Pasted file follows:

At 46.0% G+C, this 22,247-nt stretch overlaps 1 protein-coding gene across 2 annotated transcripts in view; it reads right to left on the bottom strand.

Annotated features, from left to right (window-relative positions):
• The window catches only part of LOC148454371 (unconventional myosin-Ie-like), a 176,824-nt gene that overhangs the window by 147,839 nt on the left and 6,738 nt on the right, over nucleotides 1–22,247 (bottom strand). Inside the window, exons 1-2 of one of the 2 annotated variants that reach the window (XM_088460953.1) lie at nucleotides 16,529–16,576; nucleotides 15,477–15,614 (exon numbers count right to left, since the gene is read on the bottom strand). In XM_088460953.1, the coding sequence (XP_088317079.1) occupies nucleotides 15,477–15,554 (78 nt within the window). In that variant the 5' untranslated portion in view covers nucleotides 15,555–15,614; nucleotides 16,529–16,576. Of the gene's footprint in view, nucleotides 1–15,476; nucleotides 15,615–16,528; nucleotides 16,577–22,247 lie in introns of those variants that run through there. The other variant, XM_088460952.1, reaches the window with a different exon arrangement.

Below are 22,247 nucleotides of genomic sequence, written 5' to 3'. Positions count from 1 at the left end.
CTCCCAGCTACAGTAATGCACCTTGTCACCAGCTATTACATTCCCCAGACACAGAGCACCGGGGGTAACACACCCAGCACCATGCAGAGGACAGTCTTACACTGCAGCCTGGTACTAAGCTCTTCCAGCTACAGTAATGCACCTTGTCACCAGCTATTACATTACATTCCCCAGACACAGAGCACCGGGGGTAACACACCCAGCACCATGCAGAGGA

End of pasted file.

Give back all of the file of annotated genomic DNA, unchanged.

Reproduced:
At 46.0% G+C, this 22,247-nt stretch overlaps 1 protein-coding gene across 2 annotated transcripts in view; it reads right to left on the bottom strand.

Annotated features, from left to right (window-relative positions):
• The window catches only part of LOC148454371 (unconventional myosin-Ie-like), a 176,824-nt gene that overhangs the window by 147,839 nt on the left and 6,738 nt on the right, over nucleotides 1–22,247 (bottom strand). Inside the window, exons 1-2 of one of the 2 annotated variants that reach the window (XM_088460953.1) lie at nucleotides 16,529–16,576; nucleotides 15,477–15,614 (exon numbers count right to left, since the gene is read on the bottom strand). In XM_088460953.1, the coding sequence (XP_088317079.1) occupies nucleotides 15,477–15,554 (78 nt within the window). In that variant the 5' untranslated portion in view covers nucleotides 15,555–15,614; nucleotides 16,529–16,576. Of the gene's footprint in view, nucleotides 1–15,476; nucleotides 15,615–16,528; nucleotides 16,577–22,247 lie in introns of those variants that run through there. The other variant, XM_088460952.1, reaches the window with a different exon arrangement.

Below are 22,247 nucleotides of genomic sequence, written 5' to 3'. Positions count from 1 at the left end.
CTCCCAGCTACAGTAATGCACCTTGTCACCAGCTATTACATTCCCCAGACACAGAGCACCGGGGGTAACACACCCAGCACCATGCAGAGGACAGTCTTACACTGCAGCCTGGTACTAAGCTCTTCCAGCTACAGTAATGCACCTTGTCACCAGCTATTACATTACATTCCCCAGACACAGAGCACCGGGGGTAACACACCCAGCACCATGCAGAGGA